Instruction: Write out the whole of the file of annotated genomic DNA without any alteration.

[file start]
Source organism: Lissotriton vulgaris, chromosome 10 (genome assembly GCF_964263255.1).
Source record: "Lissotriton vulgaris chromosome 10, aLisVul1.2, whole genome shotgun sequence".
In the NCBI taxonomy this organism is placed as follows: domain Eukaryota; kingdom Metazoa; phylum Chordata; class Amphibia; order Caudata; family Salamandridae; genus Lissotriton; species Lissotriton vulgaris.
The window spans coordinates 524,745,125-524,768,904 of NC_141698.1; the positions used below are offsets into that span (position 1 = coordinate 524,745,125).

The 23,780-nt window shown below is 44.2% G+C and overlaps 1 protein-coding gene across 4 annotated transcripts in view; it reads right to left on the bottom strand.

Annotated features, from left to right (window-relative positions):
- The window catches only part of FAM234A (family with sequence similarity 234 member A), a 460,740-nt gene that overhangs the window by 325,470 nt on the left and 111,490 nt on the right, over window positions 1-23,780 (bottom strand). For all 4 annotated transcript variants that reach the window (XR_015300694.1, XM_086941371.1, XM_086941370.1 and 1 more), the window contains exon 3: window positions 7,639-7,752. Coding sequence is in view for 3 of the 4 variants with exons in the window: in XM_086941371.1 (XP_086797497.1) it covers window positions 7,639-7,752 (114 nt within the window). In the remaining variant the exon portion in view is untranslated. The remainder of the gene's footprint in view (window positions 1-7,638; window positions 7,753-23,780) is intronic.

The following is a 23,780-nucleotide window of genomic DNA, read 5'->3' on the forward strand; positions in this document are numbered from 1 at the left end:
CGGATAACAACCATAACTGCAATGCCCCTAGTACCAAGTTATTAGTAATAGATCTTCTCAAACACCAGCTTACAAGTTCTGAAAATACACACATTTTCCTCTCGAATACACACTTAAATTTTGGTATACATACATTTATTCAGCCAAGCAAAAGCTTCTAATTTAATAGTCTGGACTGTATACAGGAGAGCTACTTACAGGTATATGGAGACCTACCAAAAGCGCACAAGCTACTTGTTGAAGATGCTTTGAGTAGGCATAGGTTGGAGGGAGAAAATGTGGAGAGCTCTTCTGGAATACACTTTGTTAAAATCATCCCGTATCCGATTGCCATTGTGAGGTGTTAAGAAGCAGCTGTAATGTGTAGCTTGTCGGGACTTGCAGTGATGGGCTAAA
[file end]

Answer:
Source organism: Lissotriton vulgaris, chromosome 10 (genome assembly GCF_964263255.1).
Source record: "Lissotriton vulgaris chromosome 10, aLisVul1.2, whole genome shotgun sequence".
In the NCBI taxonomy this organism is placed as follows: domain Eukaryota; kingdom Metazoa; phylum Chordata; class Amphibia; order Caudata; family Salamandridae; genus Lissotriton; species Lissotriton vulgaris.
The window spans coordinates 524,745,125-524,768,904 of NC_141698.1; the positions used below are offsets into that span (position 1 = coordinate 524,745,125).

The 23,780-nt window shown below is 44.2% G+C and overlaps 1 protein-coding gene across 4 annotated transcripts in view; it reads right to left on the bottom strand.

Annotated features, from left to right (window-relative positions):
- The window catches only part of FAM234A (family with sequence similarity 234 member A), a 460,740-nt gene that overhangs the window by 325,470 nt on the left and 111,490 nt on the right, over window positions 1-23,780 (bottom strand). For all 4 annotated transcript variants that reach the window (XR_015300694.1, XM_086941371.1, XM_086941370.1 and 1 more), the window contains exon 3: window positions 7,639-7,752. Coding sequence is in view for 3 of the 4 variants with exons in the window: in XM_086941371.1 (XP_086797497.1) it covers window positions 7,639-7,752 (114 nt within the window). In the remaining variant the exon portion in view is untranslated. The remainder of the gene's footprint in view (window positions 1-7,638; window positions 7,753-23,780) is intronic.

The following is a 23,780-nucleotide window of genomic DNA, read 5'->3' on the forward strand; positions in this document are numbered from 1 at the left end:
CGGATAACAACCATAACTGCAATGCCCCTAGTACCAAGTTATTAGTAATAGATCTTCTCAAACACCAGCTTACAAGTTCTGAAAATACACACATTTTCCTCTCGAATACACACTTAAATTTTGGTATACATACATTTATTCAGCCAAGCAAAAGCTTCTAATTTAATAGTCTGGACTGTATACAGGAGAGCTACTTACAGGTATATGGAGACCTACCAAAAGCGCACAAGCTACTTGTTGAAGATGCTTTGAGTAGGCATAGGTTGGAGGGAGAAAATGTGGAGAGCTCTTCTGGAATACACTTTGTTAAAATCATCCCGTATCCGATTGCCATTGTGAGGTGTTAAGAAGCAGCTGTAATGTGTAGCTTGTCGGGACTTGCAGTGATGGGCTAAA